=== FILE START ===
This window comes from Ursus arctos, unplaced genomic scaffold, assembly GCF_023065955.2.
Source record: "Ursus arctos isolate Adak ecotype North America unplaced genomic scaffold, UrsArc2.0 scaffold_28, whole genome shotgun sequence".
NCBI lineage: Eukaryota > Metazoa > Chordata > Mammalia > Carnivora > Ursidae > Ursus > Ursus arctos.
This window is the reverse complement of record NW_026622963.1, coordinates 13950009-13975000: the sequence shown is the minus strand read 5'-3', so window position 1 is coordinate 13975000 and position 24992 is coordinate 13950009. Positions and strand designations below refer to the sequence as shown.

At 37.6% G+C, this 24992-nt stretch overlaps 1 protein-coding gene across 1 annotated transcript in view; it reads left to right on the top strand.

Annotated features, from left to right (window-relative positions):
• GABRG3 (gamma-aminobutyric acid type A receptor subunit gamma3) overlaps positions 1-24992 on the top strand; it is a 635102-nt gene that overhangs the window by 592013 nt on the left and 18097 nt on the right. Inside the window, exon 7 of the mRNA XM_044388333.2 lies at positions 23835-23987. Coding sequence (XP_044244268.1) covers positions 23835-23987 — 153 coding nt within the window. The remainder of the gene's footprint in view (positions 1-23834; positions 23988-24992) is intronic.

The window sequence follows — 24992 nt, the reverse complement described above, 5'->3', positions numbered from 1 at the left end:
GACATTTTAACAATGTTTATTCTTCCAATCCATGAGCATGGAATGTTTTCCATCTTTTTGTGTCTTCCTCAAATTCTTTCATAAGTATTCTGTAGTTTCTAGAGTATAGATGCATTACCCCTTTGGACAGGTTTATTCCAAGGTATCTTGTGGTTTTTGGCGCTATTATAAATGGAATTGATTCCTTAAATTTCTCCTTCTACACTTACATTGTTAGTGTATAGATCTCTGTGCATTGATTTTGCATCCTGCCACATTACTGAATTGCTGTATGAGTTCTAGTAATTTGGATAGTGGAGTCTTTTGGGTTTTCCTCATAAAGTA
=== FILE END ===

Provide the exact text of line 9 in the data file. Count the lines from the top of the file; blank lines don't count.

GACATTTTAACAATGTTTATTCTTCCAATCCATGAGCATGGAATGTTTTCCATCTTTTTGTGTCTTCCTCAAATTCTTTCATAAGTATTCTGTAGTTTCTAGAGTATAGATGCATTACCCCTTTGGACAGGTTTATTCCAAGGTATCTTGTGGTTTTTGGCGCTATTATAAATGGAATTGATTCCTTAAATTTCTCCTTCTACACTTACATTGTTAGTGTATAGATCTCTGTGCATTGATTTTGCATCCTGCCACATTACTGAATTGCTGTATGAGTTCTAGTAATTTGGATAGTGGAGTCTTTTGGGTTTTCCTCATAAAGTA